8. The panel of claim 5, wherein the first hold means is a first register and the second hold means is a second register.
9. The panel of claim 8, wherein the determination means employs a comparator for comparing the depths stored in the first and second hold means with each other, to determine which one of the depths is shallower than the other.
10. The panel of claim 8, wherein the transparent part is divided into subcells having a given area ratio, and further comprising:
a plurality of intensity buses running parallel with said horizontal z buses;
a selector connected to one of said intensity buses;
a register connected to said selector; and
intensity level adjusting means connected to said register for adjusting a transparency of each of the subcells according to the intensity level sent through one of said intensity buses.
11. The panel of claim 5, wherein the determination means includes a comparator for comparing the depths stored in the first and second hold means with each other, to determine which one of the depths is shallower than the other.
12. The panel of claim 5, wherein the transparent part is divided into subcells having a given ratio, further comprising:
a plurality of intensity buses running parallel with said horizontal z buses;
a selector connected to one of said intensity buses;
a register connected to said selector; and
intensity level adjusting means connected to said register for adjusting a transparency of each of the subcells according to the intensity level sent through one of said intensity buses.
13. The panel of claim 4, wherein the determination means includes a comparator for comparing the depth provided by the bus with the depth stored in the hold means, to determine which one of the depths is shallower than the other.
14. The panel of claim 13, wherein the transparent part is divided into subcells having a given area ratio, further comprising:
a plurality of intensity buses running parallel with said horizontal z buses;
a selector connected to one of said intensity buses;
a register connected to said selector; and
intensity level adjusting means connected to said register for adjusting a transparency of each of the subcells according to the intensity level sent through one of said intensity buses.
15. The panel of claim 4, wherein the transparent part is divided into subcells having a given area ratio, further comprising:
a plurality of intensity buses running parallel with said horizontal z buses; and
intensity level adjusting means connected to said hidden surface removal means and electrically coupled to said one of said intensity buses for adjusting a transparency of each of the subcells according to the intensity level sent through one of said intensity buses.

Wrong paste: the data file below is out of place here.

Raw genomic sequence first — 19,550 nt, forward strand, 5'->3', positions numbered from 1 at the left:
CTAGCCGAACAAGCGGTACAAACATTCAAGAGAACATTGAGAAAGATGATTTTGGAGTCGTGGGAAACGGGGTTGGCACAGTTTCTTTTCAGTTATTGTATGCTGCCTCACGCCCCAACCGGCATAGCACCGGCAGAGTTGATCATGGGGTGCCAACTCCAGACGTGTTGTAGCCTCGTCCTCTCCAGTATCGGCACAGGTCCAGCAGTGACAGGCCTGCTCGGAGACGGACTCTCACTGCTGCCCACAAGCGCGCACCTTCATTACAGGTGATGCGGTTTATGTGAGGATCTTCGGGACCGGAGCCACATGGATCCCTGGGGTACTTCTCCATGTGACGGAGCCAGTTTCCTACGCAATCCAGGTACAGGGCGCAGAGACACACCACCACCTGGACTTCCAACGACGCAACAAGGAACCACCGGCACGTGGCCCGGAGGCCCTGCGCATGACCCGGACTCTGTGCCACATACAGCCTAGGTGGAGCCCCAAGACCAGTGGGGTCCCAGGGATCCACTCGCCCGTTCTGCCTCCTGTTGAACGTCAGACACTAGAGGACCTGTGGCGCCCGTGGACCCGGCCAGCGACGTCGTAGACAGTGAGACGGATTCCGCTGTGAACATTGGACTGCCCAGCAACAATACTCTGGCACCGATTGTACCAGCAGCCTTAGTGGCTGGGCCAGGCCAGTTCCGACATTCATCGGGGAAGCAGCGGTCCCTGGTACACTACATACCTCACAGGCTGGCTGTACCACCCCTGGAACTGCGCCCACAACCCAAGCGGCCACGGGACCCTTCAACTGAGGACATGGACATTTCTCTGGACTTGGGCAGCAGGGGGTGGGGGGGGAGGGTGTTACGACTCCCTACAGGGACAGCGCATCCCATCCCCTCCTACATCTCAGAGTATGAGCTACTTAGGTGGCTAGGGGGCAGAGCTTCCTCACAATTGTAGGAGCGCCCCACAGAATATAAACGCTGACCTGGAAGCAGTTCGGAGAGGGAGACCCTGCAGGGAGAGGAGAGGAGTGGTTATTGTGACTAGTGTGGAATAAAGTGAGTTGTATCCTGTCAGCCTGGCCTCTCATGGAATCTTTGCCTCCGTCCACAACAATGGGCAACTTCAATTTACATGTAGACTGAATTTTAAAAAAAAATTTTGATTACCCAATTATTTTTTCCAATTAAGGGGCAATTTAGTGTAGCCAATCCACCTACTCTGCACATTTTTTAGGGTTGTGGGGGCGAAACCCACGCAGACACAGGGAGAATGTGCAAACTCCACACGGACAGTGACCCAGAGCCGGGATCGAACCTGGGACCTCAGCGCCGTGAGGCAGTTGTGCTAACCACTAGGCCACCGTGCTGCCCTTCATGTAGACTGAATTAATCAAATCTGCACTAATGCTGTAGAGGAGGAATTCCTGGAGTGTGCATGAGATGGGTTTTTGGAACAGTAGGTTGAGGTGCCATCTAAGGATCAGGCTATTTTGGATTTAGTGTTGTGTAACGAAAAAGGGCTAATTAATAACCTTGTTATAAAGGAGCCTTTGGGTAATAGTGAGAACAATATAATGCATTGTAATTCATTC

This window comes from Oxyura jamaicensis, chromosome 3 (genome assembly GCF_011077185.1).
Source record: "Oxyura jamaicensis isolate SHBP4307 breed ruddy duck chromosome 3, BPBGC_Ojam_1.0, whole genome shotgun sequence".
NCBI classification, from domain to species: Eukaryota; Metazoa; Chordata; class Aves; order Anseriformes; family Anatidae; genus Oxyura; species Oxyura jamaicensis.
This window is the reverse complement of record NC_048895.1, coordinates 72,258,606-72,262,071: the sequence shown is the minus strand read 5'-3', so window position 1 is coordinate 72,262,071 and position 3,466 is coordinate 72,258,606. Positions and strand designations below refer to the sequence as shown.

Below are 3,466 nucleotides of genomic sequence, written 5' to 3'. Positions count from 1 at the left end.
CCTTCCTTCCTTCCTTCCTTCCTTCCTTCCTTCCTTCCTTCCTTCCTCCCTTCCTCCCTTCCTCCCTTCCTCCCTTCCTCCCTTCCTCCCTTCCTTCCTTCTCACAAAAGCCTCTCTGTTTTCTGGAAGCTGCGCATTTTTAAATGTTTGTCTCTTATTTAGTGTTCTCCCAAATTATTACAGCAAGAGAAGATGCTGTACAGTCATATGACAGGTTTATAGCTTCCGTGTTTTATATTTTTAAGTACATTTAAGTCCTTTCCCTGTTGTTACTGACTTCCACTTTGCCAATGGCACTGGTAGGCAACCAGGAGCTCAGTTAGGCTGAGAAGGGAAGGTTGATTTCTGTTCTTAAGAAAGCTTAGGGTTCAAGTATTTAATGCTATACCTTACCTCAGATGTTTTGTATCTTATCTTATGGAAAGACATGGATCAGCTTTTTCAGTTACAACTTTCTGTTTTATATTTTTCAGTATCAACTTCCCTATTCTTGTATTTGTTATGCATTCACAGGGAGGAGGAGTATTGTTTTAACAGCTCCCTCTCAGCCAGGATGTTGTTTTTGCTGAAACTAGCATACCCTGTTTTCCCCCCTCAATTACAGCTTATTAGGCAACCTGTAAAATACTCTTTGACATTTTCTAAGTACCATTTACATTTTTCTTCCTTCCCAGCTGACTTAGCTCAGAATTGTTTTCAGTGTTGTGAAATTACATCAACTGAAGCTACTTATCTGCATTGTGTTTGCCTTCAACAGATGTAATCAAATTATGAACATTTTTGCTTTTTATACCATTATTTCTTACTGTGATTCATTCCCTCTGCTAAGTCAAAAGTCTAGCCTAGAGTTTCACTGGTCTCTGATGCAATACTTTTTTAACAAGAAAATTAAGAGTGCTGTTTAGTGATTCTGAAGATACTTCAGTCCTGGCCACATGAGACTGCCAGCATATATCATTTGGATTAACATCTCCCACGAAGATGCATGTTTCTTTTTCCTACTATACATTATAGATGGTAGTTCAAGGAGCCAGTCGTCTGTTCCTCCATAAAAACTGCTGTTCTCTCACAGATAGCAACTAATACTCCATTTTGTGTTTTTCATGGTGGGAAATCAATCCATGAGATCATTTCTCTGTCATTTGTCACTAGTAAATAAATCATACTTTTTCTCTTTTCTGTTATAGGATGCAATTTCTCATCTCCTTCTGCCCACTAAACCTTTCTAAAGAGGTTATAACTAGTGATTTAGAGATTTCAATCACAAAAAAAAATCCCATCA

16. The panel of claim 15 wherein:
said intensity buses transmit at least a depth and red, green, and blue intensity levels;
the transparent part has red, green, and blue transparent parts; and
an opaque part in each pixel has intensity level hold means for the red, green, and blue transparent parts, respectively, for holding the red, green, and blue intensity levels, respectively.
17. The panel of claim 16, which further includes:
a plurality of mode bases running parallel with said horizontal z buses for transmitting a mode value indicating whether or not the hidden surface removal must be carried out;
mode value input means connected to one of said mode buses for supplying the mode value to the pixel; and
selection means for selecting the intensity levels stored in the intensity level hold means or the intensity levels provided by the intensity bus and providing the intensity level hold means with the selected intensity levels.
Description
BACKGROUND OF THE INVENTION

1. Field of the Invention

The present invention relates to a liquid crystal display (LCD) panel, and particularly, to one capable of displaying three-dimensional graphics without employing an external Z buffer.

2. Description of the Prior Art

When displaying three-dimensional images, or overlapping two objects on a display, a computer may hide one whose depth is deeper than the other behind the other. This is called a "hidden surface removal" process. This process is usually achieved with the use of an external Z buffer. FIG. 1 shows a conventional display system consisting of a display unit 53 such as a cathode ray tube (CRT) or an LCD panel provided with a Z buffer 49. The Z buffer 49 is external to the display unit 53 and stores depths expressed with the pixels of the display unit 53. If a second depth to be assigned to a given pixel is shallower than a first depth presently assigned to the pixel, the second depth is written into a video RAM (VRAM) 51 so that the second depth is displayed. If the second depth is deeper than the first depth, the first depth is kept unchanged in the VRAM 51. The hidden surface removal is carried out by a central processing unit (CPU) or a graphic processor (GP) 47 that is external to the display unit 53.